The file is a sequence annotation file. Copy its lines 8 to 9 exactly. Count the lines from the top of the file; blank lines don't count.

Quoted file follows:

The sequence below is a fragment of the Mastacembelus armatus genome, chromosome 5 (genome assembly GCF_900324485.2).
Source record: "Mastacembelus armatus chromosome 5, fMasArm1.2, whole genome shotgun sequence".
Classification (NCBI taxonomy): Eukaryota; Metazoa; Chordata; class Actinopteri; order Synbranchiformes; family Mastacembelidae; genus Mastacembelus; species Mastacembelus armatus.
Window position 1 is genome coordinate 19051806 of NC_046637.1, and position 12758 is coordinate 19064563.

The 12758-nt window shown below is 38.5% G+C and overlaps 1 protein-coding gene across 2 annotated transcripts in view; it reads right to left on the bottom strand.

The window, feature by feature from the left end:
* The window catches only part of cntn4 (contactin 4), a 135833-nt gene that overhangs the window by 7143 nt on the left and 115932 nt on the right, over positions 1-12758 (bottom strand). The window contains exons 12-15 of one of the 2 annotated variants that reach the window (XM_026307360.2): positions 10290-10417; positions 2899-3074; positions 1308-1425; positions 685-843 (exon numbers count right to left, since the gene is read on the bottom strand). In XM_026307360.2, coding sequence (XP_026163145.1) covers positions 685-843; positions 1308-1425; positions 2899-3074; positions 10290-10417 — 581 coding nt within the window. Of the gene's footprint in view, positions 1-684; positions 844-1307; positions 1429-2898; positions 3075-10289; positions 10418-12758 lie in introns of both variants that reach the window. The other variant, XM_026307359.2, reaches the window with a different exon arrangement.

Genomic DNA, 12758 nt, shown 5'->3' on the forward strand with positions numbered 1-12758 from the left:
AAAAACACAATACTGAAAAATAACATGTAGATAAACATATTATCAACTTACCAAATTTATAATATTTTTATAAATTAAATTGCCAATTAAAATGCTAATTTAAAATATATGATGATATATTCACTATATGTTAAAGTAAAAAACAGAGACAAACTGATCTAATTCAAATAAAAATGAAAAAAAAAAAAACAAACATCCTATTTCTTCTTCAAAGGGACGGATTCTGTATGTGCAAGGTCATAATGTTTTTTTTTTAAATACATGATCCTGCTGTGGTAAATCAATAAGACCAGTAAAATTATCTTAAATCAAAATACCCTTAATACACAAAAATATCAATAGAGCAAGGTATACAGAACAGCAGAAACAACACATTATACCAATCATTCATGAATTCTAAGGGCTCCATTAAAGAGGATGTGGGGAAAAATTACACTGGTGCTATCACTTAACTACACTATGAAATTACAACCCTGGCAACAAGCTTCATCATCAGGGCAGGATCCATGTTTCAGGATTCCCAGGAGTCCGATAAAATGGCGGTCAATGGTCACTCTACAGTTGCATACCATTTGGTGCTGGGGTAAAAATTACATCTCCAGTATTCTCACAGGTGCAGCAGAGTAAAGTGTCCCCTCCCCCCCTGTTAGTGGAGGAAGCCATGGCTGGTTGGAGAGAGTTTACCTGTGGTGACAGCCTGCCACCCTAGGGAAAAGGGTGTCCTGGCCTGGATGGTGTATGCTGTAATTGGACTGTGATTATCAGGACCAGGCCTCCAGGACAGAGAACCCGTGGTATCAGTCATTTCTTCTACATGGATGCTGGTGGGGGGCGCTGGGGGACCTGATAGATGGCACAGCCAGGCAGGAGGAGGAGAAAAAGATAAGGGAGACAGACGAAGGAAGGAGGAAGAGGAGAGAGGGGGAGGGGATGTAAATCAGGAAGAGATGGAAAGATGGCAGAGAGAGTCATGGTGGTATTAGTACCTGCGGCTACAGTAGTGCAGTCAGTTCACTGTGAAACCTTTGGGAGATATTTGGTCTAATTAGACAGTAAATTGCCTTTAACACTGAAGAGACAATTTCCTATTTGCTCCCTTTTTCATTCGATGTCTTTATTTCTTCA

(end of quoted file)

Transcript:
Genomic DNA, 12758 nt, shown 5'->3' on the forward strand with positions numbered 1-12758 from the left:
AAAAACACAATACTGAAAAATAACATGTAGATAAACATATTATCAACTTACCAAATTTATAATATTTTTATAAATTAAATTGCCAATTAAAATGCTAATTTAAAATATATGATGATATATTCACTATATGTTAAAGTAAAAAACAGAGACAAACTGATCTAATTCAAATAAAAATGAAAAAAAAAAAAACAAACATCCTATTTCTTCTTCAAAGGGACGGATTCTGTATGTGCAAGGTCATAATGTTTTTTTTTTAAATACATGATCCTGCTGTGGTAAATCAATAAGACCAGTAAAATTATCTTAAATCAAAATACCCTTAATACACAAAAATATCAATAGAGCAAGGTATACAGAACAGCAGAAACAACACATTATACCAATCATTCATGAATTCTAAGGGCTCCATTAAAGAGGATGTGGGGAAAAATTACACTGGTGCTATCACTTAACTACACTATGAAATTACAACCCTGGCAACAAGCTTCATCATCAGGGCAGGATCCATGTTTCAGGATTCCCAGGAGTCCGATAAAATGGCGGTCAATGGTCACTCTACAGTTGCATACCATTTGGTGCTGGGGTAAAAATTACATCTCCAGTATTCTCACAGGTGCAGCAGAGTAAAGTGTCCCCTCCCCCCCTGTTAGTGGAGGAAGCCATGGCTGGTTGGAGAGAGTTTACCTGTGGTGACAGCCTGCCACCCTAGGGAAAAGGGTGTCCTGGCCTGGATGGTGTATGCTGTAATTGGACTGTGATTATCAGGACCAGGCCTCCAGGACAGAGAACCCGTGGTATCAGTCATTTCTTCTACATGGATGCTGGTGGGGGGCGCTGGGGGACCTGATAGATGGCACAGCCAGGCAGGAGGAGGAGAAAAAGATAAGGGAGACAGACGAAGGAAGGAGGAAGAGGAGAGAGGGGGAGGGGATGTAAATCAGGAAGAGATGGAAAGATGGCAGAGAGAGTCATGGTGGTATTAGTACCTGCGGCTACAGTAGTGCAGTCAGTTCACTGTGAAACCTTTGGGAGATATTTGGTCTAATTAGACAGTAAATTGCCTTTAACACTGAAGAGACAATTTCCTATTTGCTCCCTTTTTCATTCGATGTCTTTATTTCTTCA